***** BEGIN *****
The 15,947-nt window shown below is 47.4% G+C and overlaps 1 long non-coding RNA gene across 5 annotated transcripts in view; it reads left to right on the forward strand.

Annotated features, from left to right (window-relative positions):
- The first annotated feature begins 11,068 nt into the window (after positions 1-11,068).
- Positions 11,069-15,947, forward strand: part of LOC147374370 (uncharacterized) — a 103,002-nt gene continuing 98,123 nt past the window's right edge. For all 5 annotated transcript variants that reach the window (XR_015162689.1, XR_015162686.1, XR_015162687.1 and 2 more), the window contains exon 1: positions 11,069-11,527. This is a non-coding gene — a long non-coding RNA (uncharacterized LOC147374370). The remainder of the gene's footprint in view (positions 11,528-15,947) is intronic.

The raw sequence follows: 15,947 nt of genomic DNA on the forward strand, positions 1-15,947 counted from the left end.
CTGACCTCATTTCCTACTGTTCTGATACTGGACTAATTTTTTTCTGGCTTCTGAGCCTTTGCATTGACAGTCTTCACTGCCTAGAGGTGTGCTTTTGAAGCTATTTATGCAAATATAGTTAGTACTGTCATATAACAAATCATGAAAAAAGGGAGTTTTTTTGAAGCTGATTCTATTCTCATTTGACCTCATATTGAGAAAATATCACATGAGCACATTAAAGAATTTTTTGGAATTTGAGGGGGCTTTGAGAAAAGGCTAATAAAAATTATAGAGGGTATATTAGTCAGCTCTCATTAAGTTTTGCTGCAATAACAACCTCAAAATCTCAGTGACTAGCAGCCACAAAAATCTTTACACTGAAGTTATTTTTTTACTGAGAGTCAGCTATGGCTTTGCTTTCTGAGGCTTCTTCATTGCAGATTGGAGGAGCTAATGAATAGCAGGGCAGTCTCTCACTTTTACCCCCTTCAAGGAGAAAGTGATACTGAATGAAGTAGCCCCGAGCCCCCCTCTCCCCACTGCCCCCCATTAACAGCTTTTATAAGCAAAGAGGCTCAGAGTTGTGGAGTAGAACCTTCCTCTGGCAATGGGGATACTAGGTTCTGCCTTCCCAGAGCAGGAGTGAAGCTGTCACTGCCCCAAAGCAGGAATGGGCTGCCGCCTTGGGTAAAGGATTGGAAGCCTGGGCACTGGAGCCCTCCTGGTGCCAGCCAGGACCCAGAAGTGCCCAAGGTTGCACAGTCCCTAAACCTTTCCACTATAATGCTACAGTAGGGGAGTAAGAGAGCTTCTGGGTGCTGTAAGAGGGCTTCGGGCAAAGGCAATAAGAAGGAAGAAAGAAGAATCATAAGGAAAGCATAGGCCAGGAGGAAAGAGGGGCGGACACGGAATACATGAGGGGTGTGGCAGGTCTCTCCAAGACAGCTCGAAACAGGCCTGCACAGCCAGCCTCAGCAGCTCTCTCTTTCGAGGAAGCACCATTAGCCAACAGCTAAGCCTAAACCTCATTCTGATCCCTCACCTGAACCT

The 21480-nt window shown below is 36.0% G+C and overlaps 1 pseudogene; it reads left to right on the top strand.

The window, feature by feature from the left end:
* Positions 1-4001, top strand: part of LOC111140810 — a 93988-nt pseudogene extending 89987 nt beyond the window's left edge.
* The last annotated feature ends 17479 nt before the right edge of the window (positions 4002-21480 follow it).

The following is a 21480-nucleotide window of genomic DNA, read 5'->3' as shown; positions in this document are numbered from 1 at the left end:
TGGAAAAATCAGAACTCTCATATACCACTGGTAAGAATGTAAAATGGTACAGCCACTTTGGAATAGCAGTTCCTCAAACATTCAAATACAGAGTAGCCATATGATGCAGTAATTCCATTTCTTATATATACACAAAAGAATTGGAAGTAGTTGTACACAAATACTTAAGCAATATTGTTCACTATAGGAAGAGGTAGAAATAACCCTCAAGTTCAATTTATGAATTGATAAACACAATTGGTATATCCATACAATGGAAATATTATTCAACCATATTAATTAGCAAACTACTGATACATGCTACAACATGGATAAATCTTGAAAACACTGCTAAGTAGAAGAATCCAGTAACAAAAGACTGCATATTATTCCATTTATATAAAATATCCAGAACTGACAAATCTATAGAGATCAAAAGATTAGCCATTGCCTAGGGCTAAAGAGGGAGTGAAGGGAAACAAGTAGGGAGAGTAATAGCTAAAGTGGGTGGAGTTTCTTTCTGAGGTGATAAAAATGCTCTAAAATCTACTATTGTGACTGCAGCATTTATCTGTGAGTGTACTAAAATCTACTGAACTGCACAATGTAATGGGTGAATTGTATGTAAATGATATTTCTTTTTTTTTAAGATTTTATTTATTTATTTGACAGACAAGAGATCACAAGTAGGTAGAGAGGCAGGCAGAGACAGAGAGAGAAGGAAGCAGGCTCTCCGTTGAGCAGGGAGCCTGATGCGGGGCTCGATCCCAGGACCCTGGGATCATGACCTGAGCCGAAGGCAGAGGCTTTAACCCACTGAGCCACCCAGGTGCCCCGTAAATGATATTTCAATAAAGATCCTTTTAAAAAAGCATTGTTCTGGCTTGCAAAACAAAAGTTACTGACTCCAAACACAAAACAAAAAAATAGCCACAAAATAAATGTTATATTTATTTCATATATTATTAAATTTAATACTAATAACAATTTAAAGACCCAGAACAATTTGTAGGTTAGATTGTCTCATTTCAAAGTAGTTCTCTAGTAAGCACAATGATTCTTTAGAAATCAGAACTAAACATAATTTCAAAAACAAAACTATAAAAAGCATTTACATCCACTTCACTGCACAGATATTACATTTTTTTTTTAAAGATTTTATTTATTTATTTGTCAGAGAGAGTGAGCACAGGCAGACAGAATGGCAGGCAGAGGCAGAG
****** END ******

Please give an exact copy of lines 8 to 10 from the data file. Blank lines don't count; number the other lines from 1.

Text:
The window, feature by feature from the left end:
* Positions 1-4001, top strand: part of LOC111140810 — a 93988-nt pseudogene extending 89987 nt beyond the window's left edge.
* The last annotated feature ends 17479 nt before the right edge of the window (positions 4002-21480 follow it).